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Obama Moves Forward with Foreclosure Prevention

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Last Wednesday, February 1, President Obama announced the details of a plan to help homeowners refinance their mortgages in hopes of bolstering the housing market.

According to the U.S. Department of Housing and Urban Development, this proposal will allow buyers to save an average of $3,000 a year by refinancing into loans backed by the FHA, if they are current on their mortgage.

The plan is estimated to cost between $5 billion and $10 billion, which Obama plans to cover by pressing a fee on large banks.

“I want to commend the administration for recognizing that more can be done to get our housing market on track. The programs announced today will give lenders and other stakeholders additional tools to help borrowers and foster a renewed confidence in our real estate finance system,” said David H. Stevens, President and CEO of the Mortgage Bankers Association, in a statement issues on February 1. Stevens went on to note that the MBA believes a single national set of standards can help provide confidence and certainty in the real estate market for borrowers, lenders and servicers alike.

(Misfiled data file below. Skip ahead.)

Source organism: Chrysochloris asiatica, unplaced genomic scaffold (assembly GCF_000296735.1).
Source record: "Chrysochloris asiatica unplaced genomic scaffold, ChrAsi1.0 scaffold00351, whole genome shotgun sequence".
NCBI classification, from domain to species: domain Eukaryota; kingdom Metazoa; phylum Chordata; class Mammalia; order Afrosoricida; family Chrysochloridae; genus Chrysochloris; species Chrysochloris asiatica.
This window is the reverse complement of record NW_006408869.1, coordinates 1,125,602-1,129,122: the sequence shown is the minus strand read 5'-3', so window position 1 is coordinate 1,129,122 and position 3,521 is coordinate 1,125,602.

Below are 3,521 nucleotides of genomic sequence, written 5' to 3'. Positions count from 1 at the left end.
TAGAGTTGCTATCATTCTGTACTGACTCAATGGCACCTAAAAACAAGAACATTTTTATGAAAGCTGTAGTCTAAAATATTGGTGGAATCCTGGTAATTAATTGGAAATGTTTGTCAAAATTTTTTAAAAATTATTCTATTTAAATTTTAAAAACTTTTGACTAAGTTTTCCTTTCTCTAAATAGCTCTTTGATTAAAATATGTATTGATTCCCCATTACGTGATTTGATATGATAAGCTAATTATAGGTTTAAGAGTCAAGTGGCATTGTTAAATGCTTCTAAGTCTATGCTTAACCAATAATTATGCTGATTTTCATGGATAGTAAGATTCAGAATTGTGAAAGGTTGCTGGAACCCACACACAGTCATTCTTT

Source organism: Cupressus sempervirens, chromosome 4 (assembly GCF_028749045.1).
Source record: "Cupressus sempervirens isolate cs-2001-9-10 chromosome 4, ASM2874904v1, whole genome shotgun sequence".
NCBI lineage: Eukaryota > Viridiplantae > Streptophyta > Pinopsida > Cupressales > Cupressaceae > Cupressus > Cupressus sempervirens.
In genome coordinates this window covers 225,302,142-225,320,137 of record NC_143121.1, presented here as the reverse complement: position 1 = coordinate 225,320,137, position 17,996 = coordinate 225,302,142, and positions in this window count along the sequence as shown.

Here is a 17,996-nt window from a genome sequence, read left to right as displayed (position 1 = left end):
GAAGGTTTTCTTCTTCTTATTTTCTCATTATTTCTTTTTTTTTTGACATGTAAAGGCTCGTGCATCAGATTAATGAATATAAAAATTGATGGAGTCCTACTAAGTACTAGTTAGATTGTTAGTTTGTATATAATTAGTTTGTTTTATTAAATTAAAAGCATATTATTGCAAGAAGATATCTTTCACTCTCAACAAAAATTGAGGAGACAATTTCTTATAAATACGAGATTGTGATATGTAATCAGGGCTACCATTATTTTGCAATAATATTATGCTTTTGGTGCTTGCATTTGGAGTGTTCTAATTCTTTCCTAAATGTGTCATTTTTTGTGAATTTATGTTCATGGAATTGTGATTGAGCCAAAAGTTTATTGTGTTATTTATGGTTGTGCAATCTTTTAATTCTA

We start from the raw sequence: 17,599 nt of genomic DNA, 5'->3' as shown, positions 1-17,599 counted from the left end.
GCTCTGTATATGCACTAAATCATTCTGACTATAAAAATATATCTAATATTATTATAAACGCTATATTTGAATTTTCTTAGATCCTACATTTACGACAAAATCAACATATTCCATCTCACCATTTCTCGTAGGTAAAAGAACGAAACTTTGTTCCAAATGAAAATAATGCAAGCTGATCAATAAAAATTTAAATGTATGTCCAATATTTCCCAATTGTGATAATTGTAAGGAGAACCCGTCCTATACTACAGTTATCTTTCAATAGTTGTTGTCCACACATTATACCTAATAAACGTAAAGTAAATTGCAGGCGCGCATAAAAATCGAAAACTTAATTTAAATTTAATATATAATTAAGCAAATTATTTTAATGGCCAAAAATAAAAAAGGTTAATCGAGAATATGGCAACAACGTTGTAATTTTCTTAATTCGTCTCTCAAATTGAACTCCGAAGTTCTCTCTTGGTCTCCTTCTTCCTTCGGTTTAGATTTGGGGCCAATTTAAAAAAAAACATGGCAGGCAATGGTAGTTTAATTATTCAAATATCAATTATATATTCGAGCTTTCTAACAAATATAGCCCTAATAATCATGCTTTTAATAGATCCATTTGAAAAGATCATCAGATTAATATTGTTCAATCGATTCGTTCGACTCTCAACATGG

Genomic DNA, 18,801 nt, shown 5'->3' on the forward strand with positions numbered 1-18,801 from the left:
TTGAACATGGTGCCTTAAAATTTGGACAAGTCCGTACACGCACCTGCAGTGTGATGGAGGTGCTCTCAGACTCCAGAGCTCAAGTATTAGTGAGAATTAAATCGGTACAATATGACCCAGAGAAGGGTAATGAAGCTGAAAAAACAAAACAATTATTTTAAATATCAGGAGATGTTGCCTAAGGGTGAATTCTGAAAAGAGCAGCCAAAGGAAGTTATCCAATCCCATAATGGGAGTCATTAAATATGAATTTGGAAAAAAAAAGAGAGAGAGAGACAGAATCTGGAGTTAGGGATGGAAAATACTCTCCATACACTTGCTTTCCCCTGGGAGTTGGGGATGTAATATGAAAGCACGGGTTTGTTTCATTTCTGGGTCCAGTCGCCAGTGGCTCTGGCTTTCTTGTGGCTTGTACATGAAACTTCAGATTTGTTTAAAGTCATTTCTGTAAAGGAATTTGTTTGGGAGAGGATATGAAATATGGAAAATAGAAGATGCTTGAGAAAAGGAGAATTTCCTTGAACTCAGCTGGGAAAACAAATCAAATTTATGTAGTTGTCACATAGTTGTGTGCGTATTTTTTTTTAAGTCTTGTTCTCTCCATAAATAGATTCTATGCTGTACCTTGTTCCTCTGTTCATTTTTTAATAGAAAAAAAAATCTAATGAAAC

Bob Nielsen, chairman of the National Association of Home Builders, issued a similar statement.

“Clearly, more decisive actions are needed to increase refinancing opportunities, to reduce the inventory of foreclosed homes and to prevent additional homes from going into foreclosure,” stated Nielsen, who says that the NAHB looks forward to working with the Administration and Congress to find constructive solutions in these areas as soon as possible.

This refinancing plan is the most recent addition to Obama’s foreclosure prevention efforts, following the Home Affordable Modification Program (HAMP) and the Home Affordable Refinance Program (HARP).

Reports have indicated that the plan faces long odds in Congress.

House Speaker John Boehner (R., Ohio) questioned why this program would work when others have failed.

“One more time? One more time? How many times have we done this?” he asked reporters. “I don’t know why anyone would think that this next idea is going to work.” He added that the previous programs have led to a delay in “the clearing of the market,” or letting housing prices hit bottom by allowing foreclosures to happen more rapidly.

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